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Over 1 billion Yahoo users likely affected by 3-year-old data breach

Click to play video: 'Yahoo data breach of 1 billion users largest in history' Yahoo data breach of 1 billion users largest in history
WATCH: Yahoo is telling users to change their passwords and warns the company will never send an email asking for your personal information. The warnings come after Yahoo announced a massive cyberattack involving 1-Billion user accounts. Hena Daniels reports – Dec 15, 2016

NEW YORK – Yahoo says it believes hackers stole data from more than one billion user accounts in August 2013, in what is thought to be the largest data breach at an email provider.

The Sunnyvale, California, company was also home to what’s now most likely the second largest hack in history, one that exposed 500 million Yahoo accounts . The company disclosed that breach in September. Yahoo said it hasn’t identified the intrusion associated with this theft.

READ MORE: Yahoo waited 18 months to investigate massive security breach (Sept. 2016) 

Yahoo says the information stolen may include names, email addresses, phone numbers, birthdates and security questions and answers. The company says it believes bank-account information and payment-card data were not affected.

But the company said hackers may have also stolen passwords from the affected accounts. Technically, those passwords should be secure; Yahoo said they were scrambled twice – once by encryption and once by another technique called hashing. But hackers have become adept at cracking secured passwords by assembling huge dictionaries of similarly scrambled phrases and matching them against stolen password databases.

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WATCH: Professor Peter Sommer, a cyber security expert, told the Associated Press he’s not inclined to believe the hack was state-sponsored.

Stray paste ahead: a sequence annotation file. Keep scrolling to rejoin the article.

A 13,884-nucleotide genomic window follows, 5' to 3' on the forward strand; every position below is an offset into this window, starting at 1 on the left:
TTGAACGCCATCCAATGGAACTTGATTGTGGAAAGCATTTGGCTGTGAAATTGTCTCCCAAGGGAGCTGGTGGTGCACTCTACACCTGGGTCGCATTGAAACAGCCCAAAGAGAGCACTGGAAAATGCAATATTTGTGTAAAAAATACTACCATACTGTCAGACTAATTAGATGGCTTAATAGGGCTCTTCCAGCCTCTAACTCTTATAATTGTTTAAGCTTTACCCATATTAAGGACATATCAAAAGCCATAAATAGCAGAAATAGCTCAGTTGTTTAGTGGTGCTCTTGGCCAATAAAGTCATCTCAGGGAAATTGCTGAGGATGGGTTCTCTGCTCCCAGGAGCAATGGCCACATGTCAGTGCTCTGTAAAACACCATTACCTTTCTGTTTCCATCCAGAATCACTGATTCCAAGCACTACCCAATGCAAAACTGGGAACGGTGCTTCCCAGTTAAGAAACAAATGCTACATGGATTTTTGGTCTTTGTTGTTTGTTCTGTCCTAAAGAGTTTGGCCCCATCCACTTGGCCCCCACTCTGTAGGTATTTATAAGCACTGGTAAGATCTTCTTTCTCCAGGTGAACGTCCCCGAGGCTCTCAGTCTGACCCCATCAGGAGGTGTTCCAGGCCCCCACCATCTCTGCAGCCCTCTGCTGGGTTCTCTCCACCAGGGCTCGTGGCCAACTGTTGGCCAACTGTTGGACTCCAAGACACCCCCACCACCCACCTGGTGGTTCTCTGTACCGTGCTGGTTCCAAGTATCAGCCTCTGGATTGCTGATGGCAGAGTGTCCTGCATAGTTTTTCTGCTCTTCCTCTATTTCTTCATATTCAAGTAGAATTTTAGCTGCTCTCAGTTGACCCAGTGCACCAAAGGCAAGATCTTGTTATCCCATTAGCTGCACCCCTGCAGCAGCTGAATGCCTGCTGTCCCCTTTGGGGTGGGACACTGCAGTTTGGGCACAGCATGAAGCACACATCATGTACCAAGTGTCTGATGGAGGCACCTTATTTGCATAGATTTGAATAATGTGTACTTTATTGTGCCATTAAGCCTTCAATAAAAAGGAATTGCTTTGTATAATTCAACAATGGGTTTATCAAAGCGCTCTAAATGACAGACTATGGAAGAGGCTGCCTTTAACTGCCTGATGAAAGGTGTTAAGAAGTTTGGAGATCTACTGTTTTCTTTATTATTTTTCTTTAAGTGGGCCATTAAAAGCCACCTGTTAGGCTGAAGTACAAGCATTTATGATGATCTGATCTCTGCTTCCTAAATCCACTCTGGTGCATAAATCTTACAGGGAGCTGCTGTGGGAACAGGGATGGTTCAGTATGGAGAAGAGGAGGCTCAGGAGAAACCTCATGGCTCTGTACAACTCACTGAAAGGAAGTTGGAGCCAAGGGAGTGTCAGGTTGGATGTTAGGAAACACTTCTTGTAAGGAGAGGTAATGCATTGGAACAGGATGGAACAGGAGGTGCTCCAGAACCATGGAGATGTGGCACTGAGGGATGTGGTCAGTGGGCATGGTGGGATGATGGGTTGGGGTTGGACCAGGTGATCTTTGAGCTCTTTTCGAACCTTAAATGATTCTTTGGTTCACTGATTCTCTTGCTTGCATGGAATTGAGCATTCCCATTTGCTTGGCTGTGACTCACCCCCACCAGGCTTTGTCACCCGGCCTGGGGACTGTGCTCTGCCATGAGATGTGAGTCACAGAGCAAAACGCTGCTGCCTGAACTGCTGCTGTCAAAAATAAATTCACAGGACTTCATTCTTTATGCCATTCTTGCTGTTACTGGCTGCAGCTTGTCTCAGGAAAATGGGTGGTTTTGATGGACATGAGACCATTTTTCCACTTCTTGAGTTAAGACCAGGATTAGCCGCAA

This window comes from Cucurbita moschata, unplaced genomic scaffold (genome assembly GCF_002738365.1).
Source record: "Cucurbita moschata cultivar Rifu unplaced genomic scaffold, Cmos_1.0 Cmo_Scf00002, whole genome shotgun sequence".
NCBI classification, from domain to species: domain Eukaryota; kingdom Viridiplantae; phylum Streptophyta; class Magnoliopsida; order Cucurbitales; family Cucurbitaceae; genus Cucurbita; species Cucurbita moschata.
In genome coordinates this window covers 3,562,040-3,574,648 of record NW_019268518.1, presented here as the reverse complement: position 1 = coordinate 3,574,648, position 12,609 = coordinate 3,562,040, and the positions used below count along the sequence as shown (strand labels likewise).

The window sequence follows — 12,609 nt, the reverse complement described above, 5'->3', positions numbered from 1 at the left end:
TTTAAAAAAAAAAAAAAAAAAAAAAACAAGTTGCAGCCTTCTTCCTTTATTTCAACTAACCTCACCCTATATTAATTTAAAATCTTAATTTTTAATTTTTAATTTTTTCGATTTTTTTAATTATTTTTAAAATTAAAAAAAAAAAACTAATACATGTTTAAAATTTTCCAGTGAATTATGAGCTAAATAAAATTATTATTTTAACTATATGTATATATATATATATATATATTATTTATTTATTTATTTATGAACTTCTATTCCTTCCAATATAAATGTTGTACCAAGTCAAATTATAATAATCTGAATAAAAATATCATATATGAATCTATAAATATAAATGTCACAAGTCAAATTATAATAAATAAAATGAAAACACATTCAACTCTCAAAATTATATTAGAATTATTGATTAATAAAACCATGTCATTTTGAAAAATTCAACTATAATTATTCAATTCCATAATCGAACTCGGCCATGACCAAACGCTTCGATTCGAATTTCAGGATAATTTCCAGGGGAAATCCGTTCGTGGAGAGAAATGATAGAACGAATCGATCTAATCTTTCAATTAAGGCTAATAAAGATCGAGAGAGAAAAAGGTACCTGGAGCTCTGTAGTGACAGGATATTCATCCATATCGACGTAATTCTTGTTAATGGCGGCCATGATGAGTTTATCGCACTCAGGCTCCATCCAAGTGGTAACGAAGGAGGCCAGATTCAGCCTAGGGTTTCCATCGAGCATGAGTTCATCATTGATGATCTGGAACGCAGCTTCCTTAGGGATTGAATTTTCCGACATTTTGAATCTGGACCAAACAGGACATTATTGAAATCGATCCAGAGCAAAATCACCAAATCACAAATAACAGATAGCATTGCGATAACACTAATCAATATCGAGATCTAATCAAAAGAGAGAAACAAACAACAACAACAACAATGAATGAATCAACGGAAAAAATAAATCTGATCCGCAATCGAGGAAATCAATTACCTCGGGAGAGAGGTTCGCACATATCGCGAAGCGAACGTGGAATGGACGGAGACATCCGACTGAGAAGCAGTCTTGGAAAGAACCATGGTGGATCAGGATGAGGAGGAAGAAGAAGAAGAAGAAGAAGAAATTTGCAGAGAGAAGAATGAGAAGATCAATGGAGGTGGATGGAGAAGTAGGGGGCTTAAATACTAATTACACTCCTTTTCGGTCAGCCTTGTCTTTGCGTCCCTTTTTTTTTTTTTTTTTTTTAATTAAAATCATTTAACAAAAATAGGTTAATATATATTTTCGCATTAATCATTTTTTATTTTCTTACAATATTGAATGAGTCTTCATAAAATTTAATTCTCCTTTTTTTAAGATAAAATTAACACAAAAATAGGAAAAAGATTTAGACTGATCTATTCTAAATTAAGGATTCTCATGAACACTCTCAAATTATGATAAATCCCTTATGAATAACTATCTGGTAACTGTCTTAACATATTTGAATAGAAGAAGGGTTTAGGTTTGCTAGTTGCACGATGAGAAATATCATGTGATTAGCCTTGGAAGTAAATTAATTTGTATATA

Click to play video: 'Cyber security expert comments on massive hack at Yahoo' Cyber security expert comments on massive hack at Yahoo
Cyber security expert comments on massive hack at Yahoo – Dec 15, 2016

That could mean trouble for any users who reused their Yahoo password for other online accounts.

READ MORE: Here’s what you need to know about the September Yahoo hack

Questions for Verizon

The new hack revelation raises fresh questions about Verizon’s $4.8 billion proposed acquisition of Yahoo, and whether the big mobile carrier will seek to modify or abandon its bid. If the hacks cause a user backlash against Yahoo, the company’s services wouldn’t be as valuable to Verizon. The telecom giant wants Yahoo and its many users to help it build a digital ad business.

In a statement, Verizon said that it will evaluate the situation as Yahoo investigates and will review the “new development before reaching any final conclusions.” Spokesman Bob Varettoni declined to answer further questions.

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Yahoo said Wednesday that it is requiring users to change their passwords and invalidating security questions so they can’t be used to hack into accounts.

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